expand your carbon knowledge

what’s in your carbon footprint?

HOME—The average U.S. home uses 10,908 kilowatt-hours of electricity annually to power our appliances and electronics. Depending on your geographical region and your local utility’s resource mix, your electricity use can represent up to 33% of your carbon footprint.

 

DRIVING—The average American passenger vehicle travels 11,493 miles a year, which is equivalent to the release of approximately 10,582 pounds of CO2e emissions into the atmosphere annually.

 

AIR TRAVEL—A 3,500 mile flight (such as from Los Angeles to Chicago, round trip) produces approximately 2,700 pounds of CO2e.

 

WHAT YOU BUY—Everything you purchase and use has a carbon footprint determined by a wide range of factors including how and where it was produced, the materials it was made from, and the lifecycle of the product.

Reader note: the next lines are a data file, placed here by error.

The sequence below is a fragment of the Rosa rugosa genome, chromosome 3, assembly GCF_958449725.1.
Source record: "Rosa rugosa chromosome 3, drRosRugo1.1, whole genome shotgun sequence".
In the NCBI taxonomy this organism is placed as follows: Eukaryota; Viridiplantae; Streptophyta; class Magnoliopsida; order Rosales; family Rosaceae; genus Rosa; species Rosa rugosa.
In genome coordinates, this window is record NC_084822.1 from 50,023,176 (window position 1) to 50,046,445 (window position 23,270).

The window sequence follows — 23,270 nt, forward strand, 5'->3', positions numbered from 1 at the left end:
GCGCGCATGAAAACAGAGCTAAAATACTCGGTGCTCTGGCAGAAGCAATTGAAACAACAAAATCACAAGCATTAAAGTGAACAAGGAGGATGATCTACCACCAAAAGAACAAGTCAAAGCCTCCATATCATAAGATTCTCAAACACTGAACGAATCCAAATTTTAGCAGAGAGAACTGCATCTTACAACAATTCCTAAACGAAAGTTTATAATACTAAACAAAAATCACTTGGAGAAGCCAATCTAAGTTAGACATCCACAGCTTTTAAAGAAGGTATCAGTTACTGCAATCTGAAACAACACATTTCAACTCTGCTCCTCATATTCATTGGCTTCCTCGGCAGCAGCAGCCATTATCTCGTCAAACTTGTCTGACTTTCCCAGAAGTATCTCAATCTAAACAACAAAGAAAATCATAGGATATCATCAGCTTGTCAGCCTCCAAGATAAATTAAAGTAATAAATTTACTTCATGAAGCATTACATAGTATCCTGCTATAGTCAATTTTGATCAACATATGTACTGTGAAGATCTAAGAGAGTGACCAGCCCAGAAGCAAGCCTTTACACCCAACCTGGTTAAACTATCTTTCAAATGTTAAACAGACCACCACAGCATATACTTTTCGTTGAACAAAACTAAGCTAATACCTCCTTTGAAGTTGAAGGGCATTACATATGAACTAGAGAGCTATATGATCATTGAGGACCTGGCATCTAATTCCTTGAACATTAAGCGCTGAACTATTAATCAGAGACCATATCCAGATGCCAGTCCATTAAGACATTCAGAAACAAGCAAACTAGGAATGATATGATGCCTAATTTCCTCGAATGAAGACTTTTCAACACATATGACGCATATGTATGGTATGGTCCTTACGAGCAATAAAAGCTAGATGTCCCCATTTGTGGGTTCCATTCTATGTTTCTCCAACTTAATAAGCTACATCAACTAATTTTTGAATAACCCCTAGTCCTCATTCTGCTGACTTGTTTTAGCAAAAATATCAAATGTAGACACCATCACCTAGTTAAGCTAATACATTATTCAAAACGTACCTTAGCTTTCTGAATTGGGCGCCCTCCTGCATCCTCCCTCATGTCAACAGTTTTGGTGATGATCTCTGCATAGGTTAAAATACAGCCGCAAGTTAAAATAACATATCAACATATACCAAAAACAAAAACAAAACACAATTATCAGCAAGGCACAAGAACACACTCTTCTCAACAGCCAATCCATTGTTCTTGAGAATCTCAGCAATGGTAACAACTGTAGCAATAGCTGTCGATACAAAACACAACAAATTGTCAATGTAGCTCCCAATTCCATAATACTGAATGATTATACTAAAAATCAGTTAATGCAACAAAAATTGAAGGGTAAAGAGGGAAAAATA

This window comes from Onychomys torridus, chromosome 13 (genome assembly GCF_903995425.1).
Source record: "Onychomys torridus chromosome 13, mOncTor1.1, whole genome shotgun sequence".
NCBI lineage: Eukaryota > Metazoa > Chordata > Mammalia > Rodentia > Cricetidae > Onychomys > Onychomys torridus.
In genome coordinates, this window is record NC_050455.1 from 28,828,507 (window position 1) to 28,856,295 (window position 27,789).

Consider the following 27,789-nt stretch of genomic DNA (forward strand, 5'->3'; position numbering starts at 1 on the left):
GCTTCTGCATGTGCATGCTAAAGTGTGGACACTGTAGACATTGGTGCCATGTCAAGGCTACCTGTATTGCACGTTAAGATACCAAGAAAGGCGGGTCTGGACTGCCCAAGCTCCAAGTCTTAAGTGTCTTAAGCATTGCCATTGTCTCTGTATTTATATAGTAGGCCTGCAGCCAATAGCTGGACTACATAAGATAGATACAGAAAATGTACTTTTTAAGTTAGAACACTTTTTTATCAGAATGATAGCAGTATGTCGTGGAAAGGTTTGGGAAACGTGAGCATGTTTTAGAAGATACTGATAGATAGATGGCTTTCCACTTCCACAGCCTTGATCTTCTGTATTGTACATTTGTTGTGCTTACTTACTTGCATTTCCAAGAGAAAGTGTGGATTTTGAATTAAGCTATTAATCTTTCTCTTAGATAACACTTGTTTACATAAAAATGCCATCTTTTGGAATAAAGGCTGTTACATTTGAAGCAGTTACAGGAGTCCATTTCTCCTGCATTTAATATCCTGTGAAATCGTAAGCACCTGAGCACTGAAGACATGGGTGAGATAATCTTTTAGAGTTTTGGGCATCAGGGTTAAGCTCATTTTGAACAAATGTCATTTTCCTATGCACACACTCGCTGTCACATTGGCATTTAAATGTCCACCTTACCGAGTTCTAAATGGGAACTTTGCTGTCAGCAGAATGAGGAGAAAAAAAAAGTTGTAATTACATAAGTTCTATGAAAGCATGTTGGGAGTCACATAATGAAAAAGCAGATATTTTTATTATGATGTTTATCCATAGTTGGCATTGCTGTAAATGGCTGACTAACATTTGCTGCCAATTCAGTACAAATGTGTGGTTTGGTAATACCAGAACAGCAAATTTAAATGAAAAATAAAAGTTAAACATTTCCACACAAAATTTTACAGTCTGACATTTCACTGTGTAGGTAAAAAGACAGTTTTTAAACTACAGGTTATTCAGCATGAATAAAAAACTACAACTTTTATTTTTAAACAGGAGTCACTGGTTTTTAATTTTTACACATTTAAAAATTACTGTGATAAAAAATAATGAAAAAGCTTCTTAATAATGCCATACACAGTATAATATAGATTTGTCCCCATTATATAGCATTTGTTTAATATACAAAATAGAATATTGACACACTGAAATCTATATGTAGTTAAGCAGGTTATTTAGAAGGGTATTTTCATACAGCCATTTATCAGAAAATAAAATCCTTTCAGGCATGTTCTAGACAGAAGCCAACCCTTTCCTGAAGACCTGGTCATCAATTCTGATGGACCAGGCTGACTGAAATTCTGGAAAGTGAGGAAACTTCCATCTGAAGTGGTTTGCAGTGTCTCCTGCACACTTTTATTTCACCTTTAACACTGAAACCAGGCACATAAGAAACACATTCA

WHAT YOU EAT/DRINK—Everything in your diet has a carbon footprint, made up by many factors including the product itself, how it is grown or produced, the associated waste and/or methane released during its production, transportation associated with getting the product to your plate, and its product lifecycle. Generally plant-based foods have a lower carbon footprint than animal-based. Meat and animal by-products are the largest contributors to your dietary carbon footprint.

 

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how to shrink your carbon footprint

GET EFFICIENT—The average U.S. home uses 10,908 kilowatt-hours (kWh) annually. Since 1978, the average U.S. households’ share of residential electricity used by appliances and electronics has nearly doubled to 31%. You can reduce your electricity use by unplugging your nonessential appliances and electronics when not in use.